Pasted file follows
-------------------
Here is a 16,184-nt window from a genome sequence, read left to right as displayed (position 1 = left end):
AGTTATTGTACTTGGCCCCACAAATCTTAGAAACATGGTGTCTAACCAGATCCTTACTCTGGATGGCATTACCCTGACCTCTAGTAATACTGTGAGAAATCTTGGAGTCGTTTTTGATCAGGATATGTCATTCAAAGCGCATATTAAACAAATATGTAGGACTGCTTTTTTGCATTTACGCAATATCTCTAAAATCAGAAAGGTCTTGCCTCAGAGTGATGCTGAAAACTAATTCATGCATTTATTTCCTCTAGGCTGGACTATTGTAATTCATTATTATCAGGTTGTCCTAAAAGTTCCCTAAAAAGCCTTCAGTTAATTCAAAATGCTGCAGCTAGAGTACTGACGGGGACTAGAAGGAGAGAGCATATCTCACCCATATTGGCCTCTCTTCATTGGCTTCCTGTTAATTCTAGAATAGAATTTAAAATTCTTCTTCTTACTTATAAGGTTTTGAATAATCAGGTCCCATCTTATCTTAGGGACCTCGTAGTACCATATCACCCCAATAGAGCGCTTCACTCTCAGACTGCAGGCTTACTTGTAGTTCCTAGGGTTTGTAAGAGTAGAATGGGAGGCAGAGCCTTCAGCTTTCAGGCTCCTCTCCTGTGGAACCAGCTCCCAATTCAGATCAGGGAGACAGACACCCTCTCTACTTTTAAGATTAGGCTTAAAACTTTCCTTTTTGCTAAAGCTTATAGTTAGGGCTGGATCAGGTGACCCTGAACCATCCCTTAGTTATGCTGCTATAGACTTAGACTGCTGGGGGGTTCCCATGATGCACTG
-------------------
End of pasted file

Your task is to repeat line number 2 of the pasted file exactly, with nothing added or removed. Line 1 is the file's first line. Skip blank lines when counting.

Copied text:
AGTTATTGTACTTGGCCCCACAAATCTTAGAAACATGGTGTCTAACCAGATCCTTACTCTGGATGGCATTACCCTGACCTCTAGTAATACTGTGAGAAATCTTGGAGTCGTTTTTGATCAGGATATGTCATTCAAAGCGCATATTAAACAAATATGTAGGACTGCTTTTTTGCATTTACGCAATATCTCTAAAATCAGAAAGGTCTTGCCTCAGAGTGATGCTGAAAACTAATTCATGCATTTATTTCCTCTAGGCTGGACTATTGTAATTCATTATTATCAGGTTGTCCTAAAAGTTCCCTAAAAAGCCTTCAGTTAATTCAAAATGCTGCAGCTAGAGTACTGACGGGGACTAGAAGGAGAGAGCATATCTCACCCATATTGGCCTCTCTTCATTGGCTTCCTGTTAATTCTAGAATAGAATTTAAAATTCTTCTTCTTACTTATAAGGTTTTGAATAATCAGGTCCCATCTTATCTTAGGGACCTCGTAGTACCATATCACCCCAATAGAGCGCTTCACTCTCAGACTGCAGGCTTACTTGTAGTTCCTAGGGTTTGTAAGAGTAGAATGGGAGGCAGAGCCTTCAGCTTTCAGGCTCCTCTCCTGTGGAACCAGCTCCCAATTCAGATCAGGGAGACAGACACCCTCTCTACTTTTAAGATTAGGCTTAAAACTTTCCTTTTTGCTAAAGCTTATAGTTAGGGCTGGATCAGGTGACCCTGAACCATCCCTTAGTTATGCTGCTATAGACTTAGACTGCTGGGGGGTTCCCATGATGCACTG